Groan. Snore. Snooze. If any recent band reformation screams 'desperation', it's New Kids On the Block's. Like most pop bands - especially those whose heyday languishes in the late '80s/early '90s, along with leg-warmers and Naff-Naff bomber jackets - there can't be any good reason for the Boston band to regroup apart from the trill of the cash register. By all means, though, if Take That can make a success of it, why can't Joey, Jordan, Jon, Danny and Donnie?

It only takes one listen of 'The Block', however (the group's fifth studio album, and first since 1994's 'Face the Music') to understand the cynicism behind this endeavour. It's a turgid, bland and incredibly embarrassing attempt at aligning themselves with the current chart climate, especially in the States: in other words, a cheap-sounding mess of r 'n' b-tainted piffle.

Despite a bevy of guest performers/producers (Ne-Yo, Pussycat Dolls, Teddy Riley and Timbaland amongst them), The Block fails to ignite at any point; a concoction of smooth, synthesised beats and basic melodies, most of the tracks here are disjointed, unremarkable affairs that serve no purpose other than to highlight the fact that NKOTB are terrible songwriters, who now rely on studio devices to provide them with so-called 'talent'.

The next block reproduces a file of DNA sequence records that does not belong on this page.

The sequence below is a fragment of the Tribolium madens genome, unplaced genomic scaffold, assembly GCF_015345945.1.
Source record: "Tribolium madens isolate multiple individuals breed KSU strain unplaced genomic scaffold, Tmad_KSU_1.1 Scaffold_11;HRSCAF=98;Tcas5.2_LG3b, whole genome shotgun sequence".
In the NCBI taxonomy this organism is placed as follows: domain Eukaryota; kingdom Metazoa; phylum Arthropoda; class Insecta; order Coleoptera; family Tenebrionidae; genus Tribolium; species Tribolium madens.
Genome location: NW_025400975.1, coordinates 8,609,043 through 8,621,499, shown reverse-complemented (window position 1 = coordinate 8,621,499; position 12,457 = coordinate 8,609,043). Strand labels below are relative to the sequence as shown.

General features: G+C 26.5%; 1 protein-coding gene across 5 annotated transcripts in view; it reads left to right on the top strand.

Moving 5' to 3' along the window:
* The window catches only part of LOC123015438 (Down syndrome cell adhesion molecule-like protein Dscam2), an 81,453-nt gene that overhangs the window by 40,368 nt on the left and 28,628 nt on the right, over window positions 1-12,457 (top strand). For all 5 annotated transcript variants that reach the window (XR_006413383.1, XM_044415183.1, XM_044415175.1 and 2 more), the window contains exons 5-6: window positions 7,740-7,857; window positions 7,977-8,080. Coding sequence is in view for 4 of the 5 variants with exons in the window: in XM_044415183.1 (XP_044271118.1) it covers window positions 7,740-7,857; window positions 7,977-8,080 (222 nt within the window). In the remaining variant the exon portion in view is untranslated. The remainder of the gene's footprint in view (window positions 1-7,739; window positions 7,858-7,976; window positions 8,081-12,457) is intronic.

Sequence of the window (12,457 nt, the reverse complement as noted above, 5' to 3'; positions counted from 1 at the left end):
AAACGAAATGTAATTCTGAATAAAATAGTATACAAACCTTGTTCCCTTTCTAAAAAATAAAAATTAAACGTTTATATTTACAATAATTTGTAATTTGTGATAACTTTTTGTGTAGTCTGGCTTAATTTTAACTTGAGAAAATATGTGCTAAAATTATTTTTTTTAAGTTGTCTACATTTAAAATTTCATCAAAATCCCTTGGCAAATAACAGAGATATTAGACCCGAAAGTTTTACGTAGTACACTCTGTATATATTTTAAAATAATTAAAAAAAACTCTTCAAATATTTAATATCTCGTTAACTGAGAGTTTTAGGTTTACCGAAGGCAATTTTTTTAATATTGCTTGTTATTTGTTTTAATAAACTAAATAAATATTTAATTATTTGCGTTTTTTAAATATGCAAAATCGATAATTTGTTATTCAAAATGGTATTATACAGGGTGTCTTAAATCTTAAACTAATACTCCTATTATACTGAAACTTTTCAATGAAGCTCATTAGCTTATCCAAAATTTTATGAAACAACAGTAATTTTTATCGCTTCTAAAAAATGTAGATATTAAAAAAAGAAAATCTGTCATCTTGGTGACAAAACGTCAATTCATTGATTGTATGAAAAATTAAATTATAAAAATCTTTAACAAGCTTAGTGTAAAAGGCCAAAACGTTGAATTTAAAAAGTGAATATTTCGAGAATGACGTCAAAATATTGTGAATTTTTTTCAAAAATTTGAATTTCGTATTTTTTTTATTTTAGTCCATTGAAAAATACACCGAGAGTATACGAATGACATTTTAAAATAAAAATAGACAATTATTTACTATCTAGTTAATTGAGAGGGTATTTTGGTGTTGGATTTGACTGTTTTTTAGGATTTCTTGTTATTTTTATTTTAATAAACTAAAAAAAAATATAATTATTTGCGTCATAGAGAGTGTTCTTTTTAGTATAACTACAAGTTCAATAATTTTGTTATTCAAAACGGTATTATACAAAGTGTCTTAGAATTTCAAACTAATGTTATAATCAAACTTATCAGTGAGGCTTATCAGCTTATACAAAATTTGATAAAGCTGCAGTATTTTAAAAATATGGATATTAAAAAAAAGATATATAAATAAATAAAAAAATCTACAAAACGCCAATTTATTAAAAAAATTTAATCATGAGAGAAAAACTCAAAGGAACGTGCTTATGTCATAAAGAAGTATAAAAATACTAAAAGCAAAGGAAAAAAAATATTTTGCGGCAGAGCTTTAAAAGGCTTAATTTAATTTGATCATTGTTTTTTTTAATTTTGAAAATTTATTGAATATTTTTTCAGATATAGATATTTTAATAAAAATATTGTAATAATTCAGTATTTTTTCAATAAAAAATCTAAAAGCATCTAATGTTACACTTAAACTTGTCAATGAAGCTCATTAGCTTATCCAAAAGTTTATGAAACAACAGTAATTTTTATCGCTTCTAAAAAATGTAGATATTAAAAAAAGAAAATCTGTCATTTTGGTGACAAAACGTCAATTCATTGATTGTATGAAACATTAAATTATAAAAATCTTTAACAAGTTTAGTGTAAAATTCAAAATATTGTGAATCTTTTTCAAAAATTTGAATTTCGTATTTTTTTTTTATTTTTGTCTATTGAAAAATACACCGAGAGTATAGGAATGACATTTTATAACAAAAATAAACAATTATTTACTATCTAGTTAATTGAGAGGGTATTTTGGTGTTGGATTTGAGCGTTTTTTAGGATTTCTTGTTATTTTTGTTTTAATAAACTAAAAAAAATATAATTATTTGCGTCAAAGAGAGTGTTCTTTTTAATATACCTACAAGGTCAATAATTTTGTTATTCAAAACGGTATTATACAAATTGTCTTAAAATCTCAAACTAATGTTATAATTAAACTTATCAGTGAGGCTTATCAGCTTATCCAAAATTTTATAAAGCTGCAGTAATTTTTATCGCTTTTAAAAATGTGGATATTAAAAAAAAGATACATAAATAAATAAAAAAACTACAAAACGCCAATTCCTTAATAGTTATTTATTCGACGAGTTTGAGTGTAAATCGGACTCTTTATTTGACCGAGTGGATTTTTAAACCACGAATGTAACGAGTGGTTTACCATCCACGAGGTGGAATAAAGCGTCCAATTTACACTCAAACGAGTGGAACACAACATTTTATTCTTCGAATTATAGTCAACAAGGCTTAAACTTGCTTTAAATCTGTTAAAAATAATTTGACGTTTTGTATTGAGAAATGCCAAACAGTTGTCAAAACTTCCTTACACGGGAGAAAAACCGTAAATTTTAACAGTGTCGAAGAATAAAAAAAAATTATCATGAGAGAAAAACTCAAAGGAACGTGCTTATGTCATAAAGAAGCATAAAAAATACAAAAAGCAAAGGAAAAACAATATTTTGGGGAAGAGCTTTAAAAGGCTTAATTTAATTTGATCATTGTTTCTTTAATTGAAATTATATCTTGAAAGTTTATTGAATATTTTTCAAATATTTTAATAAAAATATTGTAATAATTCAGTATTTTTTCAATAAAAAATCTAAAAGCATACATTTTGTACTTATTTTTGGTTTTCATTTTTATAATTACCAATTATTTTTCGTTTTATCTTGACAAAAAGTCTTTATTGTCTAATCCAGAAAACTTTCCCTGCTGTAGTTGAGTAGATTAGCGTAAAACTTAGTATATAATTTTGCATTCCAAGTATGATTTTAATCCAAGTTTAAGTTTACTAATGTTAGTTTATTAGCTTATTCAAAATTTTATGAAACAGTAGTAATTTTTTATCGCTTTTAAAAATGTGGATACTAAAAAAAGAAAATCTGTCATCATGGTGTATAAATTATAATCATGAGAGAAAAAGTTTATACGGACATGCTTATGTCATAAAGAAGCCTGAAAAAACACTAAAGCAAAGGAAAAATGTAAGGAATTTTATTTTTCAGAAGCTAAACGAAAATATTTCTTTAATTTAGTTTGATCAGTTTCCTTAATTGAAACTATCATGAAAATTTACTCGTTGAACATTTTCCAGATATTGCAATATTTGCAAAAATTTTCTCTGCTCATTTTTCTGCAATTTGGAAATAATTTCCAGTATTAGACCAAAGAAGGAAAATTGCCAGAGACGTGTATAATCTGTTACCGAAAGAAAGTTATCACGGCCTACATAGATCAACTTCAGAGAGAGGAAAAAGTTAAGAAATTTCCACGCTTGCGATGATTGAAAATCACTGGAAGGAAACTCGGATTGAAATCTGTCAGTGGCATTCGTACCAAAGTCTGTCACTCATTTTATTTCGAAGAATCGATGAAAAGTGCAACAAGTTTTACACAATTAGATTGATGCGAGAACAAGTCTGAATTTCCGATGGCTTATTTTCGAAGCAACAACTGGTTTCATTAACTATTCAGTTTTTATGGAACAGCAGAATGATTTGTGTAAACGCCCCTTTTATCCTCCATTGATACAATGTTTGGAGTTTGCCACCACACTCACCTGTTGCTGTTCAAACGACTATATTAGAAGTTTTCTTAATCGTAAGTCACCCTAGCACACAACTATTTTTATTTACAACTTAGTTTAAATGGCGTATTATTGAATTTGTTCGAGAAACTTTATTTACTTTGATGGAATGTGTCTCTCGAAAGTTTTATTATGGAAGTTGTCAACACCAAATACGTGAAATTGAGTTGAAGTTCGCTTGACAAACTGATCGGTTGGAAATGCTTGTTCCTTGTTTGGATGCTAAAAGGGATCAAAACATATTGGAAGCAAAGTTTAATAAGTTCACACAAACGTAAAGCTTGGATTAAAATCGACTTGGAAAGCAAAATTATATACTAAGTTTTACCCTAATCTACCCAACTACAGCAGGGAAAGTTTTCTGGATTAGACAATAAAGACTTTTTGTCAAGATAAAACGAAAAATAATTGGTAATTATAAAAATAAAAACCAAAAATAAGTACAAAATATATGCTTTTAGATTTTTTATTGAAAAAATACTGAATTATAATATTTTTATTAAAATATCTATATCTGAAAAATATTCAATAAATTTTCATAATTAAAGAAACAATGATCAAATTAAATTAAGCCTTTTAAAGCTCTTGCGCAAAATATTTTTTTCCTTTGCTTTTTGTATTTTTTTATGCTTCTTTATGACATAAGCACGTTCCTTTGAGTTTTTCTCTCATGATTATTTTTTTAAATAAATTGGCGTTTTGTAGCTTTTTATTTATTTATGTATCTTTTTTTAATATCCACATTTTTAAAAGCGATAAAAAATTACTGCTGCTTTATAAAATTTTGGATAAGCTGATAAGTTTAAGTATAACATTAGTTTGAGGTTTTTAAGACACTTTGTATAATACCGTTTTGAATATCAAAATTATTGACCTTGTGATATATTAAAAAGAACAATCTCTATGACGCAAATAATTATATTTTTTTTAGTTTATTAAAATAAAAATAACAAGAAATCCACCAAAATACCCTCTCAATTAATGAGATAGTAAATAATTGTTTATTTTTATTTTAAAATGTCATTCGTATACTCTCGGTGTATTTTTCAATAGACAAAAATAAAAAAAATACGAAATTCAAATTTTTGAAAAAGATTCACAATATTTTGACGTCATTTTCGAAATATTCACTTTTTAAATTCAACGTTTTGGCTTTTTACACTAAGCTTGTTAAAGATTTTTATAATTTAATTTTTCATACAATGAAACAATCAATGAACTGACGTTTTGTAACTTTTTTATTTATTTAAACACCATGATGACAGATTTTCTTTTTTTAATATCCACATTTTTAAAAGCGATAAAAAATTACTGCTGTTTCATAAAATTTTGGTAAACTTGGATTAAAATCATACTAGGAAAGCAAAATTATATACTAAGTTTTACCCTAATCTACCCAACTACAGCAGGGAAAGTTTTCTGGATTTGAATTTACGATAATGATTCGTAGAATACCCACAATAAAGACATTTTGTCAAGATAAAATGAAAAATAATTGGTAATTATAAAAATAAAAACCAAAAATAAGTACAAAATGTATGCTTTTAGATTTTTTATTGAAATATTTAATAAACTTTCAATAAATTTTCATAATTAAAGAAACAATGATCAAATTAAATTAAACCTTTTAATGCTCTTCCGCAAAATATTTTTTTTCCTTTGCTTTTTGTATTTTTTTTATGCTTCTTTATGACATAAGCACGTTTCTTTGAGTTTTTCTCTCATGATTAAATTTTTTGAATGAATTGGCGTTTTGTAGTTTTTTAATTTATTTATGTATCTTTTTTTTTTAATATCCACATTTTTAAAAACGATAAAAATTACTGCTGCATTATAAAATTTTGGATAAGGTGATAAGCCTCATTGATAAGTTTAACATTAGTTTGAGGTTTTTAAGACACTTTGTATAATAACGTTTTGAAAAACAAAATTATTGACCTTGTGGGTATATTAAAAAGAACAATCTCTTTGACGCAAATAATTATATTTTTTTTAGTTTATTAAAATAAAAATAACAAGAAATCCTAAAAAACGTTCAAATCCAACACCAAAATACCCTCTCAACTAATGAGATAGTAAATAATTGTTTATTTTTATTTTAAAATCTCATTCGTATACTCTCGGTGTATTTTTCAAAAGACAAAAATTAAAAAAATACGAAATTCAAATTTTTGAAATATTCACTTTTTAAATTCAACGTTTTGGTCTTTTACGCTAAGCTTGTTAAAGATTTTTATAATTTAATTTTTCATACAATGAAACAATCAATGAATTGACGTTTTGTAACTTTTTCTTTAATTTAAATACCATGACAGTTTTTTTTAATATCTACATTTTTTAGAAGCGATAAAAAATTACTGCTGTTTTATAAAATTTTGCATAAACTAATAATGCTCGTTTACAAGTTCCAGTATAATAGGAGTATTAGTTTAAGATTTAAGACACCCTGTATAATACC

There's no point in even singling out individual songs for criticism - apart from the passable Twisted and lead single Summertime, The Block consists of one awful musical cliche after another. Lyrically, new depths are plumbed on the likes of Dirty Dancing ("Ooh, it's so crazy, she's like Baby and I'm Swayze") and cheesy ballad Stare At You ("I can't lose when I'm caught in your eyes / I'm like Superman, got me up in the sky"). Even as mainstream pop albums go, this is really, really bad. Seriously - don't bother. It'll just ruin the memories.